The Charlotte Pride Festival and Parade will return to uptown Charlotte, Aug. 20-21 after two years of virtual and limited in-person events. The annual parade and festival reportedly brought a whopping 200,000+ visitors to the city in 2019, and is one of the largest LGBTQ Pride events in the region.  

The return of the event to an all in-person format in uptown Charlotte is something business owners and local government officials across the metro region will likely welcome with enthusiasm.

“Charlotte’s annual Pride Week is the principal celebratory event for our LGBTQ+ community and its allies,” says city Mayor Vi Lyles. “Each year, the Pride Parade is one of the city’s most attended festivities and it serves as a special moment of acceptance and camaraderie for everyone involved. For two years, I have missed the beautiful, smiling faces, the rainbow-decorated parade floats, and all the joy this event brings to the Queen City. I’m excited for the return of the festival and parade and can’t wait to celebrate … [this] August.”

Since the onset of the COVID-19 Pandemic in early 2020, the city’s hospitality industry has suffered financially: revenue from in-town spending, business travel, and out-of-town visitors decreased dramatically.

The World Health Organization (WHO) and the Centers for Disease Control (CDC) have indicated the COVID-19 virus remains a threat because of current and future variant possibilities and Mecklenburg County is still in a state of high transmission. However, the overall number of cases and deaths have dropped, prompting area residents and businesses owners to seek a return to some sense of normalcy.

The city’s event business and leisure travel is returning, with increased bookings at the convention center and several other major events moving forward with in-person programming. In all likelihood, should pandemic numbers continue to decrease as expected, an in-person Pride festival and parade could be a financial windfall for the city, similar to the last in-person festival and parade event in 2019, reportedly resulting in an $8.05 million economic impact, with $4.79 million in direct visitor spending with a sizable profit for the city and restaurants, bars, and hotels.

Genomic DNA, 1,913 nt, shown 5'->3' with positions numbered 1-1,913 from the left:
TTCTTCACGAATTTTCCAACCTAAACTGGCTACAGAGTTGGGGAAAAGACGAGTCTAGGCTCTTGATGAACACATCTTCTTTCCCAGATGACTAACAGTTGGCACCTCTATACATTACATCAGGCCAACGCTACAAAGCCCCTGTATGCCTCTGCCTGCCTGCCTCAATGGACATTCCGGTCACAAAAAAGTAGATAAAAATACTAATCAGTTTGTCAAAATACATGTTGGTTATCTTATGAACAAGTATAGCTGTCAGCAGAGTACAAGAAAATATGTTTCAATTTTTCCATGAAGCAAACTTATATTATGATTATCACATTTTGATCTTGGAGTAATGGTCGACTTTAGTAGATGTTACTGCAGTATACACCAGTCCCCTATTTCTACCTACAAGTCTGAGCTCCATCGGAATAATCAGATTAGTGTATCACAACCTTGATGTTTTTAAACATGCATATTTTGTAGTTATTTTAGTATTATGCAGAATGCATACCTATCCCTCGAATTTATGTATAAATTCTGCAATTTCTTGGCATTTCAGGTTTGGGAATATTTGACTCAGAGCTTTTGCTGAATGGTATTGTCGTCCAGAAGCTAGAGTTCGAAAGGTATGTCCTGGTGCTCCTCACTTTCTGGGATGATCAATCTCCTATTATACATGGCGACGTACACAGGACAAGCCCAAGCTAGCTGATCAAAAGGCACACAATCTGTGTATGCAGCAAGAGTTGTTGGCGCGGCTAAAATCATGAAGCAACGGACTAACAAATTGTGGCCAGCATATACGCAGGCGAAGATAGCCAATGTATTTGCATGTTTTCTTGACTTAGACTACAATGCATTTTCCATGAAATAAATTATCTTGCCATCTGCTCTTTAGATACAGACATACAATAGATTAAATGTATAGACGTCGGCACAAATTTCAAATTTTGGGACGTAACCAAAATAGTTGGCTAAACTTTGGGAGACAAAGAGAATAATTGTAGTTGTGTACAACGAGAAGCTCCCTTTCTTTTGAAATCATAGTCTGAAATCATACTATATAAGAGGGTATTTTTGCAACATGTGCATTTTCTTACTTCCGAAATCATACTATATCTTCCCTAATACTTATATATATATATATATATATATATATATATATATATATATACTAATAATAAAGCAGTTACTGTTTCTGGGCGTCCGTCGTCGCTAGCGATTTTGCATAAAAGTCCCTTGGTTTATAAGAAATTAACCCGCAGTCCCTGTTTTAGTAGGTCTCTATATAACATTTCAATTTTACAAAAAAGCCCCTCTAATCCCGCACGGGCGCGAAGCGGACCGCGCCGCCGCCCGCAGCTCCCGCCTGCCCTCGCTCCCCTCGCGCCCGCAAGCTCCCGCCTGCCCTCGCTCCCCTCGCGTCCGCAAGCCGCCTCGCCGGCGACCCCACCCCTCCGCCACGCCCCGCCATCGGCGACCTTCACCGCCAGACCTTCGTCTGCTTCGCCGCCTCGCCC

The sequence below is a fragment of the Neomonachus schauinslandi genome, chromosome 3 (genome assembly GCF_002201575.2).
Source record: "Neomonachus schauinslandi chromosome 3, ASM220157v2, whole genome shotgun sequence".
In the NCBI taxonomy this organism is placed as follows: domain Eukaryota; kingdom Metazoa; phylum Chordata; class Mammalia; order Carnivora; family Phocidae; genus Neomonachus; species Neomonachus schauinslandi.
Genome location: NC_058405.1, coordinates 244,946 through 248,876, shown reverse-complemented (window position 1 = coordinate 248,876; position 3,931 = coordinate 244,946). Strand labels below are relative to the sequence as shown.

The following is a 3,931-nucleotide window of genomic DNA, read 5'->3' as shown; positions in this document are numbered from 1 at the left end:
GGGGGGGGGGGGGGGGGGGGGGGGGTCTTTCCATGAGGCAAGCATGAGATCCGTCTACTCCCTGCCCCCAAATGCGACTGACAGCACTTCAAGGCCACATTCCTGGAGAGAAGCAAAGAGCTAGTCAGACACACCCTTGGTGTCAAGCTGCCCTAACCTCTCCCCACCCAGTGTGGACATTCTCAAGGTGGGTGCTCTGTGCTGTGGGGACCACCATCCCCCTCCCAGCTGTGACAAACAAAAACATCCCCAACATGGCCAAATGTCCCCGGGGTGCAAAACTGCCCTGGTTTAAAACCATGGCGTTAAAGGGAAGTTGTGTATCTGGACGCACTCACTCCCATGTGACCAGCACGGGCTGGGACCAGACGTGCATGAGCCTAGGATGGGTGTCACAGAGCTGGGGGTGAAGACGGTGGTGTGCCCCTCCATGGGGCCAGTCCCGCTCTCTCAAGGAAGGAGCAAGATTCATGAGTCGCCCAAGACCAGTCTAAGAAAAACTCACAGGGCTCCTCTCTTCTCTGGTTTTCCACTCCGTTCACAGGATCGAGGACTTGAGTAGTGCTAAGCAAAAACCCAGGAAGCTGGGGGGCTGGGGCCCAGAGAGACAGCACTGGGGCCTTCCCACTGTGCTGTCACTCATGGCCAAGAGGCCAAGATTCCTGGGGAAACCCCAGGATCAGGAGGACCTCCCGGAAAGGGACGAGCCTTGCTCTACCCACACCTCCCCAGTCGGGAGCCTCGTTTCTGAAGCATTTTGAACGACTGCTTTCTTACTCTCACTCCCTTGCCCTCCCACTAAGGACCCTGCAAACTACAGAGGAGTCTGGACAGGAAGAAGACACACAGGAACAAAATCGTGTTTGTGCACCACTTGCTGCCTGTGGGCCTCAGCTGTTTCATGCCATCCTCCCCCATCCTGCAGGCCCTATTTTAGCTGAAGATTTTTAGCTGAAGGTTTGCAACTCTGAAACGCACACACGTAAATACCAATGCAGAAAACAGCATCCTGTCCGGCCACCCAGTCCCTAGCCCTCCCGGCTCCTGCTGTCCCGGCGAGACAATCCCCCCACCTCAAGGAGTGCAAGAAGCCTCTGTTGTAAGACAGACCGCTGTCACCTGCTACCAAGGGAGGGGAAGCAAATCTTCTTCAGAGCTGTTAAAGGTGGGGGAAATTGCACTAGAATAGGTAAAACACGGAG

Charlotte’s Pride festival and parade is the largest event of its kind in the city to bring large and small businesses and local and regional LGBTQ nonprofits together with the LGBTQ community each year. In years past prior to the pandemic, organizations frequently connected with community members seeking social, health, and advocacy services via the festival and parade.

Indeed, LGBTQ people from all walks of life have enjoyed the weekend event as a way to socialize with old friends and new, build community and meet with service organizations.

COVID-19, social distancing, public interaction and changing methods of working (depending on what you do – working from home or long hours spent wearing a protective face mask) have exacerbated already high-levels of depression, stress and isolation among LGBTQ people of all ages, especially in the face of mounting anti-LGBTQ legislation and rhetoric.

Organizers with Charlotte Pride are hopeful the return of in-person activities will bring about a renewed sense of unity and well-being from socializing and reconnecting with the community.

They’re also hoping for an increase in attendance from the aforementioned 200,000 at the last in-person event in 2019. An expansion to the festival zone area on South Tryon Street is planned, along with a change in the parade route. A wide variety of special community events will take place in the lead up to the festival and parade.

If you’re interested in getting involved

If you’re a qualifying community organization, a business or potential vendor or a gifted artist selling your creative works, applications for festival exhibit spaces and parade are now open.

If you’d like to volunteer, The Charlotte Pride Programs Team offers year-round community involvement potential. You can find more information at their website (